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. 2011 Feb 15;27(4):509-15.
doi: 10.1093/bioinformatics/btq701. Epub 2010 Dec 24.

A Computationally Efficient Modular Optimal Discovery Procedure

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Free PMC article

A Computationally Efficient Modular Optimal Discovery Procedure

Sangsoon Woo et al. Bioinformatics. .
Free PMC article

Abstract

Motivation: It is well known that patterns of differential gene expression across biological conditions are often shared by many genes, particularly those within functional groups. Taking advantage of these patterns can lead to increased statistical power and biological clarity when testing for differential expression in a microarray experiment. The optimal discovery procedure (ODP), which maximizes the expected number of true positives for each fixed number of expected false positives, is a framework aimed at this goal. Storey et al. introduced an estimator of the ODP for identifying differentially expressed genes. However, their ODP estimator grows quadratically in computational time with respect to the number of genes. Reducing this computational burden is a key step in making the ODP practical for usage in a variety of high-throughput problems.

Results: Here, we propose a new estimate of the ODP called the modular ODP (mODP). The existing 'full ODP' requires that the likelihood function for each gene be evaluated according to the parameter estimates for all genes. The mODP assigns genes to modules according to a Kullback-Leibler distance, and then evaluates the statistic only at the module-averaged parameter estimates. We show that the mODP is relatively insensitive to the choice of the number of modules, but dramatically reduces the computational complexity from quadratic to linear in the number of genes. We compare the full ODP algorithm and mODP on simulated data and gene expression data from a recent study of Morrocan Amazighs. The mODP and full ODP algorithm perform very similarly across a range of comparisons.

Availability: The mODP methodology has been implemented into EDGE, a comprehensive gene expression analysis software package in R, available at http://genomine.org/edge/.

Figures

Fig. 1.
Fig. 1.
A heatmap of simulated gene expression data for a study comparing three groups. The genes inside the black box show three common gene expression patterns; the first pattern is downregulated for groups 1 and 2 and upregulated for group 3. The second pattern is downregulated for groups 1 and 3 and upregulated for group 2. The third pattern is downregulated for group 2 and upregulated for groups 1 and 3. The number of genes sharing each pattern is different, and only three of the six possible differential expression patterns are present. The ODP is designed to utilize these expression patterns to improve inference of differential expression.
Fig. 2.
Fig. 2.
A demonstration of the difference between the ODP approach and LR statistic. Suppose that hypothesis tests H0 : μ=0 versus H1 : μ≠0 are performed on μ1, μ2,…, μm based on respective datasets x1, x2,…, xm. Shown are the likelihood functions for test 5, L(μ|x5) in red, and test 13, L(μ|x13) in blue. Their maximum likelihood estimates are such that formula image, implying that they would produce equal LR statistics. The ODP utilizes information from all of the maximum likelihood estimates formula image, shown at the top of the plot. These tend to be more similar to formula image than formula image, lending greater evidence against the null hypothesis for test 13. The ODP quantifies this evidence by calculating the likelihood functions over all maximum likelihood estimates, shown as red dots for test 5 and in blue dots for test 13. It can be seen that formula image, implying that the ODP statistic for test 13 would be larger than that for test 5. This makes sense in that there are many more positive formula image than negative, so we should attribute stronger evidence against the null hypothesis to those tests with positive estimates. In more complex situations such as those encountered in gene expression studies, this aggregation of information becomes even more useful.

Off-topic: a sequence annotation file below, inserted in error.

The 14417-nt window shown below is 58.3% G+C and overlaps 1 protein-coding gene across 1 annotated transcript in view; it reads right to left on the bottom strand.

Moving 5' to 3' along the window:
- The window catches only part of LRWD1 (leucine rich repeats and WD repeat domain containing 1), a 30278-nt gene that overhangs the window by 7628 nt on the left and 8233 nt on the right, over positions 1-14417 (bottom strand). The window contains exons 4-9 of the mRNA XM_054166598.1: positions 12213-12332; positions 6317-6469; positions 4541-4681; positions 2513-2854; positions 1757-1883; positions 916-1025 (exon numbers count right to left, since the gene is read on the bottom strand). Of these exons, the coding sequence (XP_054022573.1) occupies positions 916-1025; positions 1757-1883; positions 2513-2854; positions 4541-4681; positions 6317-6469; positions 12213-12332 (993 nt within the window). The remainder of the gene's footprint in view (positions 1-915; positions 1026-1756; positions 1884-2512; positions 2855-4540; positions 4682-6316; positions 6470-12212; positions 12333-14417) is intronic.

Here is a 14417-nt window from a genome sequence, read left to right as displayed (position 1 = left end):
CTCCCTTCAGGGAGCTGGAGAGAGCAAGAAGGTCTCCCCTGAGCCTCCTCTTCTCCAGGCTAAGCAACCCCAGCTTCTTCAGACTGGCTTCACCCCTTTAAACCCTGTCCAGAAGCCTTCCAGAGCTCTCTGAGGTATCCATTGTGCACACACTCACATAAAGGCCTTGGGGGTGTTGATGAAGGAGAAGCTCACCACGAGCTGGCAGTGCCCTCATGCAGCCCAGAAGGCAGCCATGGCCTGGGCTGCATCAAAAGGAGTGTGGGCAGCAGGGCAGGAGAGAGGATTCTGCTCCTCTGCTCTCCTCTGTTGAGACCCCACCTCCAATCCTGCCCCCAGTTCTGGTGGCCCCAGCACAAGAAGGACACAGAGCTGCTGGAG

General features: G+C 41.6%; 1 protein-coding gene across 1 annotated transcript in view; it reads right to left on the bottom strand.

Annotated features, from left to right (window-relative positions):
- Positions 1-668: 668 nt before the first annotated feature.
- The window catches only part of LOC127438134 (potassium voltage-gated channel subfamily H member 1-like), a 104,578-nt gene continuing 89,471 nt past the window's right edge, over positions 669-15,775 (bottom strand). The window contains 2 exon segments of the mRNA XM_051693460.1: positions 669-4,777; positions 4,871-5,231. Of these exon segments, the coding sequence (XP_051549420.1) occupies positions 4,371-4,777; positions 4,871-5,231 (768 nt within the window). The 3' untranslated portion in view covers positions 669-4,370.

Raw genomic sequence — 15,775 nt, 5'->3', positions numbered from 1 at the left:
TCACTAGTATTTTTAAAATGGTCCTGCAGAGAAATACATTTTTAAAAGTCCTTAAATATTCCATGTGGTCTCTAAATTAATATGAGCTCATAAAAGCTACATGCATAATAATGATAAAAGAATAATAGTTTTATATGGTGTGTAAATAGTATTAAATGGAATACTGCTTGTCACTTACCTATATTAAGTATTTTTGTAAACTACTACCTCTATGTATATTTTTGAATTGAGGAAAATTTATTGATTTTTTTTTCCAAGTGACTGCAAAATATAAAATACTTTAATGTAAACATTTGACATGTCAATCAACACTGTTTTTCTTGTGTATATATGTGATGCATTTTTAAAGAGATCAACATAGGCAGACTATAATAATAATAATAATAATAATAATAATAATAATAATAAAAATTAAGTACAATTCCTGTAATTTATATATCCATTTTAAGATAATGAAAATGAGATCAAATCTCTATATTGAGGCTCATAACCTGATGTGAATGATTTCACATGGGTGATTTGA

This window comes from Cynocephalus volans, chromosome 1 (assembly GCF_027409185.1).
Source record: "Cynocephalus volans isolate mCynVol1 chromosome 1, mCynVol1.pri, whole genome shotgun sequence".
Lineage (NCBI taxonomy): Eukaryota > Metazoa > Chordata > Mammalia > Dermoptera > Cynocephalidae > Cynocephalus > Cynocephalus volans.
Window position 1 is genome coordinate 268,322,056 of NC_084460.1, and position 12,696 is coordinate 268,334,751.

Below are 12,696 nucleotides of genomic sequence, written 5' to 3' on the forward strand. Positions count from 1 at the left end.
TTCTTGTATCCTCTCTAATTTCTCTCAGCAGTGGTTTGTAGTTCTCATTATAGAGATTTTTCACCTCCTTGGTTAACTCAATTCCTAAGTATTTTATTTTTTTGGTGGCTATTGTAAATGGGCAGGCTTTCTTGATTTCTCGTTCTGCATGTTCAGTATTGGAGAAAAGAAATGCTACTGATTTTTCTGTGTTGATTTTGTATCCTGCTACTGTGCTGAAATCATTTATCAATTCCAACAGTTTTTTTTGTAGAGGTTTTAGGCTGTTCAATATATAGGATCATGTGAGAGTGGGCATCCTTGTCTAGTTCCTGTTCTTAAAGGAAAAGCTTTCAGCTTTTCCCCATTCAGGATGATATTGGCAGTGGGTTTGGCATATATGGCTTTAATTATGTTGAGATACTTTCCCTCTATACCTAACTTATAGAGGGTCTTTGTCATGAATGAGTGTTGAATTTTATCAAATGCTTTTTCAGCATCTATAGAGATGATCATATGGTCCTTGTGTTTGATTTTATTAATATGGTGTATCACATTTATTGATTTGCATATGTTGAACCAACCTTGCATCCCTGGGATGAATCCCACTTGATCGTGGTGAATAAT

Fig. 3.
Fig. 3.
A plot of relative CPU time for increasing numbers of genes for the mODP and the full ODP estimators under one of the simulation scenarios. The full ODP grows approximately quadratically in the number of genes while the mODP grows nearly linearly.
Fig. 4.
Fig. 4.
A comparison of the mODP and the full ODP method based on simulated data. Each panel is the average number of genes called significant for each q-value cutoff over 100 simulated datasets. Solid colored lines are the proposed mODP method for different numbers of modules K and the black dashed line is the full ODP. The simulations correspond to (A) two group comparison, fixed equal variances, (B) two group comparison, variances Uniform sampled, (C) two group comparison, variances Gamma sampled and (D) two group comparison, variances Uniform mixture sampled, (E) three group comparison, fixed equal variances, (F) three group comparison, variances Uniform sampled, (G) three group comparison, variances Gamma sampled and (H) three group comparison, variances Uniform mixture sampled.
Fig. 5.
Fig. 5.
A comparison of the mODP and the full ODP approaches on the Morrocan data from Idaghdour et al. (2008). In each plot, the number of significant genes is plotted versus the corresponding q-value cutoff. (A) Agadir versus Village, (B) Agadir versus Desert, (C) Desert versus Village and (D) Agadir versus Desert versus Village (three group comparison). The mODP performs nearly identically to the full ODP, particularly when K ≥ 50.

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